I had a relative that was a milkman and I worked with him before school. He would drop me off at HS when it was time and he would finish the route. I delivered to a house early one morning and had to go in a back door to get to the milk box. It was like a little mud room with another glass door leading to the kitchen. Milk box was right next to the kitchen door. I went in, put the milk in the box, and the lady of the house was cooking breakfast at the stove completely naked. She called the dairy to complain but they told her I did nothing wrong. I delivered there many times but never saw her again.

  1. Cooking breakfast naked seems like a safety issue. Wouldn’t a little PPE against splatters seem prudent?
  2. Why did something like this never happen to me?
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Read your 1st statement. That is the reason for the 2nd statement.

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Well excuse me for wanting the naughty bits to be protected from injury to assure safe access later.

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My late uncle was a milkman in SLC, after WW2 and into the 1950s.

When my father was stationed in Naples, several times a year for long stretches, I’d visit my grandparents in a small town east of London. This was early 1960s, one morning, my first time to do so, I brought in the milk bottles from the poach. I opened one, had a stiff paper plug of a stop with an aluminized paper crown cap. Anyway, I poured myself a cup and it tasted absolutely phenomenal. I’d never tasted milk like that. Later that morning when everyone else got into the milk, well I learned something. In the UK, the milk was not homogenized. The cream was at the top and I had poured it off that morning. That created some embarrassment for me and laughs all around. So in the future I got the job of not only bringing in the milk, but preparing it properly for all of us to enjoy. Funny, how I still remember that morning.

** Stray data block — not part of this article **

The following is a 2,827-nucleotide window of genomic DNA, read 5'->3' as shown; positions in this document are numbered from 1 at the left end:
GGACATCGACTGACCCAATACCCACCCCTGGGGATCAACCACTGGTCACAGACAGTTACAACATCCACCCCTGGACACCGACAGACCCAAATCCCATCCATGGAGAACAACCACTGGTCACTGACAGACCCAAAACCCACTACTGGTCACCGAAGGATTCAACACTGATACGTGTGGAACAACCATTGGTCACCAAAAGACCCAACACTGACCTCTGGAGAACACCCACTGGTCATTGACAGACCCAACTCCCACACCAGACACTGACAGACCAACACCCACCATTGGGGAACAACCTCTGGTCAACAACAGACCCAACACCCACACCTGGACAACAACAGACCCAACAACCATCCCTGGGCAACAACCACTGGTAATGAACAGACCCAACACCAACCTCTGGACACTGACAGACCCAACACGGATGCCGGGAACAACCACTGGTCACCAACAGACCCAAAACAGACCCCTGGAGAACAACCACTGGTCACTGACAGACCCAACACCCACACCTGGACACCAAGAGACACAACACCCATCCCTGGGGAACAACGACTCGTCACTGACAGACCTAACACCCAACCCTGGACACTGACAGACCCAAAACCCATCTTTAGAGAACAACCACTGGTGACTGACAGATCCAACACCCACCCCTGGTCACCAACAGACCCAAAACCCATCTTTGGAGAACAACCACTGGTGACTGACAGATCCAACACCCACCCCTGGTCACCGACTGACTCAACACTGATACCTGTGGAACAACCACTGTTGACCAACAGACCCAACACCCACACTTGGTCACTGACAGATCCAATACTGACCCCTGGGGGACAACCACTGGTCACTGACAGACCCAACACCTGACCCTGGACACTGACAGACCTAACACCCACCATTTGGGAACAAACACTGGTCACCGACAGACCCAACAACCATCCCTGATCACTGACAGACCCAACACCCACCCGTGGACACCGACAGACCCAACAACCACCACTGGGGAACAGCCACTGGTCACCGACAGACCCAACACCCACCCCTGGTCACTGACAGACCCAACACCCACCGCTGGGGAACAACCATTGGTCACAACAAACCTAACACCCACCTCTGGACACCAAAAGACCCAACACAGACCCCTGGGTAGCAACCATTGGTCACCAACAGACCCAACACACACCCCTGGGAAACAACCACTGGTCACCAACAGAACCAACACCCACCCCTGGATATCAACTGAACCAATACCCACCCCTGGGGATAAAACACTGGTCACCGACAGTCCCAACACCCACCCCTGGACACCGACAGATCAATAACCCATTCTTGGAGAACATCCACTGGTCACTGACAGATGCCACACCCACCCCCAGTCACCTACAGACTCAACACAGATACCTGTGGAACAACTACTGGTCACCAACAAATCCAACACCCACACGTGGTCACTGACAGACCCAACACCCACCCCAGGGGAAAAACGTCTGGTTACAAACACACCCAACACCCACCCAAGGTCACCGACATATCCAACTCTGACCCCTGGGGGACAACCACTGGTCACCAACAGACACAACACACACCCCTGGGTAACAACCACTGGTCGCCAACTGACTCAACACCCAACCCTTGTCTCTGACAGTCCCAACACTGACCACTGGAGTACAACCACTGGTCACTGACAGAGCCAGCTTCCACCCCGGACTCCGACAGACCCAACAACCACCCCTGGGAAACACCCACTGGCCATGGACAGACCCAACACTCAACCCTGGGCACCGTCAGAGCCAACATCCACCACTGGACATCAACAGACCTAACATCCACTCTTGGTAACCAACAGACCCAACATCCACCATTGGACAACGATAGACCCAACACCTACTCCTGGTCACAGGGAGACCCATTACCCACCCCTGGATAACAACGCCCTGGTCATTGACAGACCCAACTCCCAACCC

As an 80s kid I mostly remember Kool-Aid. Lots and lots of Kool-Aid.


The proliferation of 7-11’s. They used to be something we stopped at when traveling. Then they became a neighborhood convenience store.

In the early 60’s, it was the Variety Store, also frequented by LAUte. Remember the Twirl Town Toy rack? Seems like it also had one of those claw machines.
Guy that owned it also owned the Brighton General Store. I’m drawing a blank on his name.

Yup, I spent a portion of my allowance and some of my lawn mowing money on junk off the TTTR every month or so when I was young.

I grew up in the Avenues… Anyone remember Folland’s Drug Store, that used to occupy the southwest corner of Sixth Avenue and E Street? There was a grocery store next door to the east, (perhaps a Safeway?) which had a TTTR. The whole block was demolished in the mid 60’s and the current Smith’s complex built in it’s place.

Folland’s was an old fashioned drug store with a long counter, and a great soda fountain. I bought a lot of milk shakes there as a young kid.

Seems like Salt Lake Drug East, at 15th and 15th, was also owned by Folland.

We had the same thing in Salt Lake City when I was very young. The milkman left the dairy products in an aluminum box on our porch. The cream would be at the top of the milk, and my mom would pour that part off and use it for other things. At that age I thought the cream was a strange foreign substance and I didn’t really want to be involved with it.

Interestingly, and the first two or three years we lived in our first house in Los Angeles (early 1980s), there was still “milkman” service. It finally petered out after a couple more years.

Does anybody else remember Heber Valley milk? The milk came in large gallon bottles. We would drop by Heber Valley Milk depots and pick up milk and other dairy products. I think there was window service. As I recall, the stuff was pretty good. My family went there for years.

My wife’s family had a cabin in Midway, and her father grew up on a farm near Brigham City. He was not found of the milk (not sure why) that was available in the SL Valley, so he frequently bought most milk products in Midway for decades, until whenever they stopped being available.